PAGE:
Are wireless device a cancer provider?

Reply to
rema bavier
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Yes. Cancer of the vocabulary is definitely caused by wireless. Hypertrophy of the vocabulary is the first symptom wireless expertise. One starts talking in acronyms, metaphors, trade names, cryptic numbers, technobabble, and incomprehensible buzzwords. If left untreated, cancer of the vocabulary can cause spousal alienation, nerdism, and rapid obsolescence.

Also, when I first got into wireless, I had a full head of hair, positive attitude, functional bank account, and a steady hand. After

40+ years of exposure to radio and wireless, the hair is falling out, the attitude is totally cynical, I'm deep in debt, and the hands are starting to shake. Obviously, this could only be caused by exposure to radio and wireless.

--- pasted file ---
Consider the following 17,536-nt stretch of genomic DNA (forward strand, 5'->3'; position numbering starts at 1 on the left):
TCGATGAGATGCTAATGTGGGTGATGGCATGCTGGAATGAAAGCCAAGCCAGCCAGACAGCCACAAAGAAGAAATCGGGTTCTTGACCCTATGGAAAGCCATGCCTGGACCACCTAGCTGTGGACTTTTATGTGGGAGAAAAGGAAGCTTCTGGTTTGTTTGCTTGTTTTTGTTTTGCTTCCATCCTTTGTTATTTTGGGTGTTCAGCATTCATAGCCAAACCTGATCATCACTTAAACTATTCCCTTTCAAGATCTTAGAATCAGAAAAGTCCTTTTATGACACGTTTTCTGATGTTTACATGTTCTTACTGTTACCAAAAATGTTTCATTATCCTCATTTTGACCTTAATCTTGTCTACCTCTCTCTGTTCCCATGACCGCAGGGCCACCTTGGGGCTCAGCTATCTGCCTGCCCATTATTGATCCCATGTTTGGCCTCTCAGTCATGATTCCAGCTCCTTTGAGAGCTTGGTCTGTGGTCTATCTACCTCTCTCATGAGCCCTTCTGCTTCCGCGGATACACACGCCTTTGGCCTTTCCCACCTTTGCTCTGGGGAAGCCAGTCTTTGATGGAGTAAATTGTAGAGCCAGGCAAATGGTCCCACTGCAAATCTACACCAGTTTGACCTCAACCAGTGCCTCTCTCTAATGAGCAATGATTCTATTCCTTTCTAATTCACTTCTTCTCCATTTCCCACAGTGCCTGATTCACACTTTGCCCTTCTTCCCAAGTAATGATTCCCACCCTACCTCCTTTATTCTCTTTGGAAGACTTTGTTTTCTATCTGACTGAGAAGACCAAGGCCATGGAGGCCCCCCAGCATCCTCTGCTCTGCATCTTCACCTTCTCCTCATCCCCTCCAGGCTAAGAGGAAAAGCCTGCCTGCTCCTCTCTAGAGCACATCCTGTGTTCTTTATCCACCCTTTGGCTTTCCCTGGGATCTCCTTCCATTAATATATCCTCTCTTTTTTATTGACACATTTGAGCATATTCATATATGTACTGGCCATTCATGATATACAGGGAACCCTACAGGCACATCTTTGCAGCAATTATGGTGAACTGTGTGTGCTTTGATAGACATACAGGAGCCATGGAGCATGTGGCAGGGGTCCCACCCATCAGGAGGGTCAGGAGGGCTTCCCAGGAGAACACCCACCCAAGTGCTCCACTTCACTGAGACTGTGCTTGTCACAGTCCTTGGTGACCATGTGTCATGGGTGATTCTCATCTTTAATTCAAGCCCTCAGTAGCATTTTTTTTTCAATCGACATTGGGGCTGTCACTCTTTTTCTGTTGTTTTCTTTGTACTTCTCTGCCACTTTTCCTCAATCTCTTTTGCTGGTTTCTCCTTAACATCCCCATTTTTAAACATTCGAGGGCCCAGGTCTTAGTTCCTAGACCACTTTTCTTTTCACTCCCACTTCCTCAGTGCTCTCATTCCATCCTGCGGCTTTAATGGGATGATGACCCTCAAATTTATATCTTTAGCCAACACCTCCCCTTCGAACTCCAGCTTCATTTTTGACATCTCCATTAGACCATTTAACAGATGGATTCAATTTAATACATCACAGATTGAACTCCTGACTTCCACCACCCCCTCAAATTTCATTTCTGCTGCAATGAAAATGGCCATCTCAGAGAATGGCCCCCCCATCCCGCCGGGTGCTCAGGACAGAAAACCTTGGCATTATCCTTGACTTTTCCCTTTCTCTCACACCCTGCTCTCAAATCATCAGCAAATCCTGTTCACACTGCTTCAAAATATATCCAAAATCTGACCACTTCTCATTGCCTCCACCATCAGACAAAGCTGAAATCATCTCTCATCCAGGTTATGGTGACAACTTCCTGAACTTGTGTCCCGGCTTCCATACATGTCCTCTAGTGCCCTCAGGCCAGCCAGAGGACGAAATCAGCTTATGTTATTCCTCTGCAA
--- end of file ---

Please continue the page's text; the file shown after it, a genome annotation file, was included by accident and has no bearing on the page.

Reply to
Jeff Liebermann

Right he is as he is the *righteous* man the Marky Mark man and he is right. ;-)

It's from the EOR specialist -- Equal Opportunity Ragger.

Reply to
Duane Arnold

Depends what month they were manufactured in.

(in other words, no, and its a silly question. You're surrounded by zillions of radio sources at least as powerful, why pick on wifi?)

Reply to
Mark McIntyre

Like most things, technically all electromagnetic radiation increases the probability of cancer. As far as wireless networks go they don't stand out as a major "cause", ie nothing like nuclear bomb fallout or sticking your head in a microwave oven.

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